Attorney General Jerry Brown adopted that attitude in challenging the validity of Proposition 8. He argued that Proposition 8 violated the California Constitution, forgetting that Proposition 8 was the California Constitution. His argument, as well as a more serious argument based on election law, was rejected by the California Supreme Court.

    The stakes were raised when Ted Olson, the brilliant solicitor general in the second Bush administration, and David Boies, his former opponent in Bush v. Gore, brought on behalf of disappointed gay couples (“Plaintiffs”) a challenge to Proposition 8 based on the Due Process and Equal Protection Clauses of the Fourteenth Amendment to the U.S. Constitution. In their well-funded lawsuit, Perry v. Schwarzenegger, they sued in federal court Gov. Schwarzenegger, Attorney General Brown, two public health directors, and the clerks of two counties.

    All of the defendants except the attorney general took no position on the merits of the case and refused to defend Proposition 8. The attorney general did them one better and conceded the unconstitutionality of Proposition 8. I’m not sure how that fulfilled the attorney general’s duty to prosecute or defend all actions in which a state officer is a party.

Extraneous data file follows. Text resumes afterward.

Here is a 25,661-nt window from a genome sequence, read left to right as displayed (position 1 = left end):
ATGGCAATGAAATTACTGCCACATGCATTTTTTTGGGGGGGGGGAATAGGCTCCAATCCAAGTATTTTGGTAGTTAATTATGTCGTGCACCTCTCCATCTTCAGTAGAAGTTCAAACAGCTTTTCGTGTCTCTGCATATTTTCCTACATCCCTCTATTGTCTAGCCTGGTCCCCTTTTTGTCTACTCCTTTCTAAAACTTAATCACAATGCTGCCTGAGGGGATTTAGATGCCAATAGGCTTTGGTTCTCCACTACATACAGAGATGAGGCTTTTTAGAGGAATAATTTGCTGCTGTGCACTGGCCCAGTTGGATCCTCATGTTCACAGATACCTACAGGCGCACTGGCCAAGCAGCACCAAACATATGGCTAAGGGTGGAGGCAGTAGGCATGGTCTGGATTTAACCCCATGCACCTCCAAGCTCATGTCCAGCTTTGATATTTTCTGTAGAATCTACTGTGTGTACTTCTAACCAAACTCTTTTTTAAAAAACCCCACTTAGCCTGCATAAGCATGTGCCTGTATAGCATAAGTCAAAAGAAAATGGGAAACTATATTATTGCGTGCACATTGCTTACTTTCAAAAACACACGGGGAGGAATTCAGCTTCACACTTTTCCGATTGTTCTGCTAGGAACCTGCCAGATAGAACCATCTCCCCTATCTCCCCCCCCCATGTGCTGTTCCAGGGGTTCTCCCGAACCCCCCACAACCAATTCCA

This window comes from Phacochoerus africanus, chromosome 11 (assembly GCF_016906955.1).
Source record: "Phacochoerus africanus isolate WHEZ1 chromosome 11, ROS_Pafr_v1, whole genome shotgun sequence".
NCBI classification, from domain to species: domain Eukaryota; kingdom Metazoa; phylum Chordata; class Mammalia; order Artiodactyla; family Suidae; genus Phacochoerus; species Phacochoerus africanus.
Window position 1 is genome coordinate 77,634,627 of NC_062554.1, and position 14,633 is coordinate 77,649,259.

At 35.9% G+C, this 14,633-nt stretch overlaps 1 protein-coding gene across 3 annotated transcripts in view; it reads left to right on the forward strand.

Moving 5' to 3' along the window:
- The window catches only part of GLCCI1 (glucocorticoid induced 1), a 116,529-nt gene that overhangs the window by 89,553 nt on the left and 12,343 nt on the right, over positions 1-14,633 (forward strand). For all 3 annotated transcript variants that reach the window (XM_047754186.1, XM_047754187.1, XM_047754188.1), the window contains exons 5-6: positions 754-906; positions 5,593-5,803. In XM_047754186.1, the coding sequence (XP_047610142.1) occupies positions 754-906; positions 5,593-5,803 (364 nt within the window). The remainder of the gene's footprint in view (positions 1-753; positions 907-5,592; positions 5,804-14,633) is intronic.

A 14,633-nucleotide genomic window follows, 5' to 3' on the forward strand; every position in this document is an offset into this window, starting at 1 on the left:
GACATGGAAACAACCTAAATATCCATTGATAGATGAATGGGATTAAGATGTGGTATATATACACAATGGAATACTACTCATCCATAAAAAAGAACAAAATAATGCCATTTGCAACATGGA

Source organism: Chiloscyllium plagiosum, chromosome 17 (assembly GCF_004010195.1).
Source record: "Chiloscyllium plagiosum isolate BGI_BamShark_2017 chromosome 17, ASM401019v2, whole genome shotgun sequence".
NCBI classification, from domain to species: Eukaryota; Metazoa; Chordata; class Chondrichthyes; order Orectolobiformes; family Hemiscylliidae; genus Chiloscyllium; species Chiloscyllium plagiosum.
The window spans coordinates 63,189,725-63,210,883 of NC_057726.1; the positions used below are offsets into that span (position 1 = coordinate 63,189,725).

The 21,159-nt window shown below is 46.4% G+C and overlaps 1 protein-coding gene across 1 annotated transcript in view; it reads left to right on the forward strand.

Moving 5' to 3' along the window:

The case would virtually have been a collusive lawsuit had the people who proposed Proposition 8 (“the Proponents”) not intervened. At trial, the government defendants put on no case; the Proponents, a weak one. Most of the Proponents’ witnesses decided not to testify because the case was going to be televised. (Intimidation of opponents has been a hallmark of the gay marriage movement.) “Proponents’ evidentiary presentation was dwarfed by that of the plaintiffs,” sniffed Vaughn Walker, the presiding judge.